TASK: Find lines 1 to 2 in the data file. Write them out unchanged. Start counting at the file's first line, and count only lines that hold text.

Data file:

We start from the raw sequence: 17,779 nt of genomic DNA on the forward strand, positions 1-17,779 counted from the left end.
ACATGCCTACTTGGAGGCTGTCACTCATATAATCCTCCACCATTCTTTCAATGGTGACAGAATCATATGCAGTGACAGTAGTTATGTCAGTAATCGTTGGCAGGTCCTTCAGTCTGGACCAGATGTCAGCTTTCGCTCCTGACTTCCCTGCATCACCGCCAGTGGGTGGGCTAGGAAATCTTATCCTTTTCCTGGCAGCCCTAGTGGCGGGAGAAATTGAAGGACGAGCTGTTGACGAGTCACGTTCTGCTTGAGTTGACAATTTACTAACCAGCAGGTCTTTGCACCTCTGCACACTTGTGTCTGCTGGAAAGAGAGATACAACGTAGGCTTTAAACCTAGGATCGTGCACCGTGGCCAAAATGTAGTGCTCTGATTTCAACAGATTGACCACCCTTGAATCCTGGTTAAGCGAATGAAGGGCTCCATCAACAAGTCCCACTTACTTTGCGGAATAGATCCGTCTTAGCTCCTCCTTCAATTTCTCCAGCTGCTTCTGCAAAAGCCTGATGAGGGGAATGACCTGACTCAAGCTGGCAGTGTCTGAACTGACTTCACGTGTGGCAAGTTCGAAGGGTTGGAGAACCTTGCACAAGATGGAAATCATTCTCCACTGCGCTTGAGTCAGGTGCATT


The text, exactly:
We start from the raw sequence: 17,779 nt of genomic DNA on the forward strand, positions 1-17,779 counted from the left end.
ACATGCCTACTTGGAGGCTGTCACTCATATAATCCTCCACCATTCTTTCAATGGTGACAGAATCATATGCAGTGACAGTAGTTATGTCAGTAATCGTTGGCAGGTCCTTCAGTCTGGACCAGATGTCAGCTTTCGCTCCTGACTTCCCTGCATCACCGCCAGTGGGTGGGCTAGGAAATCTTATCCTTTTCCTGGCAGCCCTAGTGGCGGGAGAAATTGAAGGACGAGCTGTTGACGAGTCACGTTCTGCTTGAGTTGACAATTTACTAACCAGCAGGTCTTTGCACCTCTGCACACTTGTGTCTGCTGGAAAGAGAGATACAACGTAGGCTTTAAACCTAGGATCGTGCACCGTGGCCAAAATGTAGTGCTCTGATTTCAACAGATTGACCACCCTTGAATCCTGGTTAAGCGAATGAAGGGCTCCATCAACAAGTCCCACTTACTTTGCGGAATAGATCCGTCTTAGCTCCTCCTTCAATTTCTCCAGCTGCTTCTGCAAAAGCCTGATGAGGGGAATGACCTGACTCAAGCTGGCAGTGTCTGAACTGACTTCACGTGTGGCAAGTTCGAAGGGTTGGAGAACCTTGCACAAGATGGAAATCATTCTCCACTGCGCTTGAGTCAGGTGCATT